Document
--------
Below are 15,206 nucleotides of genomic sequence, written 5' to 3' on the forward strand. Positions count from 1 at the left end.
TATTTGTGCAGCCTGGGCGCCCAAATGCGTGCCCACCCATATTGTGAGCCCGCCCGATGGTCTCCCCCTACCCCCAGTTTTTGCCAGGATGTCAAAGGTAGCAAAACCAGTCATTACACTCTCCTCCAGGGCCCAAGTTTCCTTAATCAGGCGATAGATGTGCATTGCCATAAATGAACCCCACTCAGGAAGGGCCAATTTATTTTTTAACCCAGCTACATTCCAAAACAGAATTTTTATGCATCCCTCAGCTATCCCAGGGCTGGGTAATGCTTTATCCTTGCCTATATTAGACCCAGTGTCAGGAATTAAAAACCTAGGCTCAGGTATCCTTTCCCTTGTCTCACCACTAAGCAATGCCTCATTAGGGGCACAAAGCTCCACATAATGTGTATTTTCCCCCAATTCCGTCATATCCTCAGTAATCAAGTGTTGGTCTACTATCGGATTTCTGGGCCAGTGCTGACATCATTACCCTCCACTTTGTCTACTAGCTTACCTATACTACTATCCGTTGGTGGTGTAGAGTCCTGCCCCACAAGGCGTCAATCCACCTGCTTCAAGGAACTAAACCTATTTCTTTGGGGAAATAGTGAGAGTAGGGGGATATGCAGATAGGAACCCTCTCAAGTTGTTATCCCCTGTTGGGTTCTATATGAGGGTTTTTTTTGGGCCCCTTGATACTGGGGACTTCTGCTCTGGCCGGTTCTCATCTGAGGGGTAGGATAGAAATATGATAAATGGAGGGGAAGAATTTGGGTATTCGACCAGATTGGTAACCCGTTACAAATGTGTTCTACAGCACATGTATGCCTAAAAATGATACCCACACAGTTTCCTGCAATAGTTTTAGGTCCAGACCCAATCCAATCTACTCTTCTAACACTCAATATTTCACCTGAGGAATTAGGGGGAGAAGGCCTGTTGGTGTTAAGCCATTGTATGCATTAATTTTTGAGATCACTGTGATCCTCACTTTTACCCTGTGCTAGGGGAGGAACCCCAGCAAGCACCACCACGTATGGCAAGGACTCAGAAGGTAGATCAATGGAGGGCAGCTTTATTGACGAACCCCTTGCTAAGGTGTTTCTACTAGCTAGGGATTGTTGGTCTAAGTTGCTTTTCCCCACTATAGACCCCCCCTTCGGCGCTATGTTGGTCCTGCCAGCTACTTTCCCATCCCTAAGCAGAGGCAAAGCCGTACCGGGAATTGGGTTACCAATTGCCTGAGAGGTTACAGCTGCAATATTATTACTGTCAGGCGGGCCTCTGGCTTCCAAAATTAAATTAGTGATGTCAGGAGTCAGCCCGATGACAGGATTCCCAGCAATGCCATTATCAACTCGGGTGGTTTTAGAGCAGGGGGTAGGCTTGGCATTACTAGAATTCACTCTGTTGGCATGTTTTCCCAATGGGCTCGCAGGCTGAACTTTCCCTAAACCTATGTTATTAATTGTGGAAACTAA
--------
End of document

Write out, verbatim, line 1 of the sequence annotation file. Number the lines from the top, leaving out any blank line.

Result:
Below are 15,206 nucleotides of genomic sequence, written 5' to 3' on the forward strand. Positions count from 1 at the left end.